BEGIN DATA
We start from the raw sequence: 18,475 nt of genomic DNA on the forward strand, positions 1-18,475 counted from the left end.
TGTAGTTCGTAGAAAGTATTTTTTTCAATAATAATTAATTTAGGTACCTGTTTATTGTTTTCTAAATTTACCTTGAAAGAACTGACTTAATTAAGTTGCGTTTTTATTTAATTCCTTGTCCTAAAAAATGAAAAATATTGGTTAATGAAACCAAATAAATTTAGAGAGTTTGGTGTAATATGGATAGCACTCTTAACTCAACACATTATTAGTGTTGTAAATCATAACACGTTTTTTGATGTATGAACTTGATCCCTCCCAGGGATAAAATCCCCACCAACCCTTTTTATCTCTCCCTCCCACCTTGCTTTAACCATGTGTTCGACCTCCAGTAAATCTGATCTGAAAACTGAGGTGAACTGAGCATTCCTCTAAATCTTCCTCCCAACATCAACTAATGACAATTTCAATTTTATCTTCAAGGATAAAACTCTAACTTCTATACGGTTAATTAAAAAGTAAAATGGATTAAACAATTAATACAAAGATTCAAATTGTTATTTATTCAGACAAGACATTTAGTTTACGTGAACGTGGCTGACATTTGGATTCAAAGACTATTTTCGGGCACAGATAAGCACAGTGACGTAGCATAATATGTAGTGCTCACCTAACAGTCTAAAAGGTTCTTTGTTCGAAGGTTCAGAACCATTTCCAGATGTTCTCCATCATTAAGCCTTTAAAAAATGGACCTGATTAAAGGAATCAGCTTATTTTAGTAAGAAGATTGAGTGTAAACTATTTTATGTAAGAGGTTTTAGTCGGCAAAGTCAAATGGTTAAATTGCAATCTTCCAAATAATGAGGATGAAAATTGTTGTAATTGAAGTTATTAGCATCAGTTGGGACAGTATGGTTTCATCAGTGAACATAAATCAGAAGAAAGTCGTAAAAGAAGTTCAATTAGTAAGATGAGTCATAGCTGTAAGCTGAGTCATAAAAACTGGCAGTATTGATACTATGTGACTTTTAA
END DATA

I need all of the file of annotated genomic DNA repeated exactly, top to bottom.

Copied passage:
We start from the raw sequence: 18,475 nt of genomic DNA on the forward strand, positions 1-18,475 counted from the left end.
TGTAGTTCGTAGAAAGTATTTTTTTCAATAATAATTAATTTAGGTACCTGTTTATTGTTTTCTAAATTTACCTTGAAAGAACTGACTTAATTAAGTTGCGTTTTTATTTAATTCCTTGTCCTAAAAAATGAAAAATATTGGTTAATGAAACCAAATAAATTTAGAGAGTTTGGTGTAATATGGATAGCACTCTTAACTCAACACATTATTAGTGTTGTAAATCATAACACGTTTTTTGATGTATGAACTTGATCCCTCCCAGGGATAAAATCCCCACCAACCCTTTTTATCTCTCCCTCCCACCTTGCTTTAACCATGTGTTCGACCTCCAGTAAATCTGATCTGAAAACTGAGGTGAACTGAGCATTCCTCTAAATCTTCCTCCCAACATCAACTAATGACAATTTCAATTTTATCTTCAAGGATAAAACTCTAACTTCTATACGGTTAATTAAAAAGTAAAATGGATTAAACAATTAATACAAAGATTCAAATTGTTATTTATTCAGACAAGACATTTAGTTTACGTGAACGTGGCTGACATTTGGATTCAAAGACTATTTTCGGGCACAGATAAGCACAGTGACGTAGCATAATATGTAGTGCTCACCTAACAGTCTAAAAGGTTCTTTGTTCGAAGGTTCAGAACCATTTCCAGATGTTCTCCATCATTAAGCCTTTAAAAAATGGACCTGATTAAAGGAATCAGCTTATTTTAGTAAGAAGATTGAGTGTAAACTATTTTATGTAAGAGGTTTTAGTCGGCAAAGTCAAATGGTTAAATTGCAATCTTCCAAATAATGAGGATGAAAATTGTTGTAATTGAAGTTATTAGCATCAGTTGGGACAGTATGGTTTCATCAGTGAACATAAATCAGAAGAAAGTCGTAAAAGAAGTTCAATTAGTAAGATGAGTCATAGCTGTAAGCTGAGTCATAAAAACTGGCAGTATTGATACTATGTGACTTTTAA